– With the UK election campaign under way in all but name, the FT’s Martin Wolf explains why he doesn’t fear a hung parliament – arguing that it might be just what’s needed to achieve fiscal restraint. “So poorly has single-party despotism governed the UK”, he suggests, “that I would welcome a coalition or, at worst, a minority government.” The Institute for Government, meanwhile answers all your hung parliament-related questions here, placing things in international and historical perspective.
– The Cable highlights the Obama administration’s key people on Iran. Richard Haass, meanwhile, suggests that the West’s strategy must do more to help the Iranian people – with the US and EU acting to “energise and lend rhetorical support to the opposition, helping it to communicate with the outside world”.
– Elsewhere, Der Spiegel profiles the five main risks to the Euro – namely Greece, Portugal, Spain, Ireland, and Italy – assessing their economic woes. Charlemagne, meanwhile, interviews Cathy Ashton. And The Economist also has news that Dominique Strauss-Khan, current IMF head, is considering running against Nicolas Sarkozy in France’s 2012 presidential elections.
– Finally, this week saw a group of British Academy experts writing to the Queen about the failure to foresee the credit crunch – a follow-up to a question from the monarch at the LSE last summer. Their suggestion: the need for a better-coordinated government horizon scanning capacity – something that could take the form of a monthly economics briefing to the Queen, which would serve – as Professor Peter Hennessy has commented – to “sharpen minds” of officials. Read the full letter here (pdf).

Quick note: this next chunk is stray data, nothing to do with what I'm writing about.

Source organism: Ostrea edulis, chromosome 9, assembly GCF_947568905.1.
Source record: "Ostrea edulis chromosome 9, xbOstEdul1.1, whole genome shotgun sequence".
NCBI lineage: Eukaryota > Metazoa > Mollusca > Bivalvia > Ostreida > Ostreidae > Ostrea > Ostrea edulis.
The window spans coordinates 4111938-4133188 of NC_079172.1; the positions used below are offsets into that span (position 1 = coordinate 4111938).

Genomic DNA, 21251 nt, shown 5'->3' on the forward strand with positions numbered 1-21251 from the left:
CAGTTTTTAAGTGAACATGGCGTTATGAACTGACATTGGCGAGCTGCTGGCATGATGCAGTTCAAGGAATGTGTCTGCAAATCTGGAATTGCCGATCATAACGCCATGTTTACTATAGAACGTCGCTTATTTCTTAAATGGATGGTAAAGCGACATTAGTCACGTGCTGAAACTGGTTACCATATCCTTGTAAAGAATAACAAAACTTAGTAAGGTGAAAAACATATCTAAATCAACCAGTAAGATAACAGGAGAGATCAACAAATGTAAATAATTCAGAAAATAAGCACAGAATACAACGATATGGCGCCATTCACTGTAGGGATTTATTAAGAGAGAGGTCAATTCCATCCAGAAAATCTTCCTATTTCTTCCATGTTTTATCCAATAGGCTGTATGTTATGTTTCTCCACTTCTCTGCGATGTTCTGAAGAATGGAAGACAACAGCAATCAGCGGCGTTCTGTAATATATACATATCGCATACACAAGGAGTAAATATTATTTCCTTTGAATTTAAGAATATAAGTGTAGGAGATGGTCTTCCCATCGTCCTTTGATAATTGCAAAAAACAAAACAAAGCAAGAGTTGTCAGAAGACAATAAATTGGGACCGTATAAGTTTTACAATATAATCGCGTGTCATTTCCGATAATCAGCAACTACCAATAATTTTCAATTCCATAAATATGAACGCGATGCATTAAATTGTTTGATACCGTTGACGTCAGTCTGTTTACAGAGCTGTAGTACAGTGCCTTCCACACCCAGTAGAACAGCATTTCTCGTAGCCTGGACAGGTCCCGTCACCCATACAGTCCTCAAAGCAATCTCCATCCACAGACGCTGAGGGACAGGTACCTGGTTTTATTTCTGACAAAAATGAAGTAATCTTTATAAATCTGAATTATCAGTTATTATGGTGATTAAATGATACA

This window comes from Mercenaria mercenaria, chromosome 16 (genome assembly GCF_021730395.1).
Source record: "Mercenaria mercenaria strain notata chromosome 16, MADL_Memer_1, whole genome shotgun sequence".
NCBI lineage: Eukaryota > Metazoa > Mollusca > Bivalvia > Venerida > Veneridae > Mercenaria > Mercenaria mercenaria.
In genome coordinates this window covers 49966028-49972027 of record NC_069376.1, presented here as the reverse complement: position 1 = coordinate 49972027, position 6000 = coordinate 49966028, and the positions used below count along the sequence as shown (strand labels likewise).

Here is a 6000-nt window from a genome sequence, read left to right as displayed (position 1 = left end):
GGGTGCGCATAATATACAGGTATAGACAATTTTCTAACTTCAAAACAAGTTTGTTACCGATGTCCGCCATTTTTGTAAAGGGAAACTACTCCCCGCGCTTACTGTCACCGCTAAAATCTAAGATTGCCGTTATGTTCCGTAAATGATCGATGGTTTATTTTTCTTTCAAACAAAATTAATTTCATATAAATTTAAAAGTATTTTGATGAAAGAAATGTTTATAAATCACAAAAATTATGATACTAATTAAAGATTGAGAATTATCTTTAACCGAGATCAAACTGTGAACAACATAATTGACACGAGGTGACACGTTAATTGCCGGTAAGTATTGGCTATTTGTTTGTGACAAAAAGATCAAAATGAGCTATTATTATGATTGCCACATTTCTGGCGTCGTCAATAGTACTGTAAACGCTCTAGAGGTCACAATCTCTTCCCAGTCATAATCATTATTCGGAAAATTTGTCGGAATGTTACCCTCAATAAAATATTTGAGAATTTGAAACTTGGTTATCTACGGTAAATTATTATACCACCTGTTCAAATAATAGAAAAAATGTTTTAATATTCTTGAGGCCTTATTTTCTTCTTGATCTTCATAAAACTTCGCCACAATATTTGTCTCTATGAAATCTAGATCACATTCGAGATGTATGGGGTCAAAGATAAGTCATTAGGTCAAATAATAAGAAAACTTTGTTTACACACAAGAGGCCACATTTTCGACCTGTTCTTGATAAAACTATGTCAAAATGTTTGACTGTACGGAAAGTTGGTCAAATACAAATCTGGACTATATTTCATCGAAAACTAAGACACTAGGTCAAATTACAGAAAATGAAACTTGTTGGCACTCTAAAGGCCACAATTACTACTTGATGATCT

A few days ago, I did a post on the UK government’s current horizon scanning exercise – part of the process leading up to its second National Security Strategy – in which I suggested that “the really stand-out risk that barely got a mention in the events I attended was the possibility that serious erosion of states’ capacity and legitimacy [will undermine] their ability to respond to all the global trends that we were discussing”.
As regular readers will know, that observation comes straight out of the writings of ‘fourth generation warfare’ theorists like William Lind, Martin van Creveld and John Robb. But what may come as more of a surprise is the interesting revelation that Kaiser Wilhelm II made a similar point yesterday in his birthday conversation with Lind*:
“My generation of kings and emperors were fixated on the age-old contest between dynasties. Would the houses of Hapsburg and Hohenzollern defeat those of Romanoff and Savoy or the other way around? We could not see the paradigm shift welling up all around us, the onward rush of democracy and equality and socialism and all the rest of that garbage. What we needed was an alliance of all monarchies against democracy. Instead we wiped each other out, putting the levellers in charge everywhere, to the world’s ruin.”
“Does that hold any lessons for our time?”, I asked.
“From Olympus, the picture could not be more clear,” His Majesty replied. “As we were mesmerized by dynastic quarrels, so your politicians cannot see beyond the state. They think only of states in conflict. Will America be threatened by China? Should India go to war with Pakistan? Is Iran a danger to Israel? They cannot see that states are now all in the same, sinking boat, just as all the dynasties were in 1914.”
“What should states then do?”, I enquired.
“Form an alliance of all states against non-state forces, what you call the Fourth Generation,” the Kaiser answered. “The hour is late, and the state system itself has grown fragile. That is the lesson of America’s quixotic war in Iraq. You destroyed the state there, and now no one can recreate it. That is what will happen almost everywhere when states fight other states. But none of your leaders can see it, because they, too, are time-blinded. It is the human condition.”
* Since you ask: in addition to being one of the top experts around on counter-insurgency and fourth generation warfare, William Lind is also an ardent Prussian monarchist. Consequently, he marks the birthday of Kaiser Wilhelm II (“my reporting senior and lawful sovereign”) with a column each year in which he records a conversation with that leader’s ghost. Previous editions are highly recommended – e.g. here and here.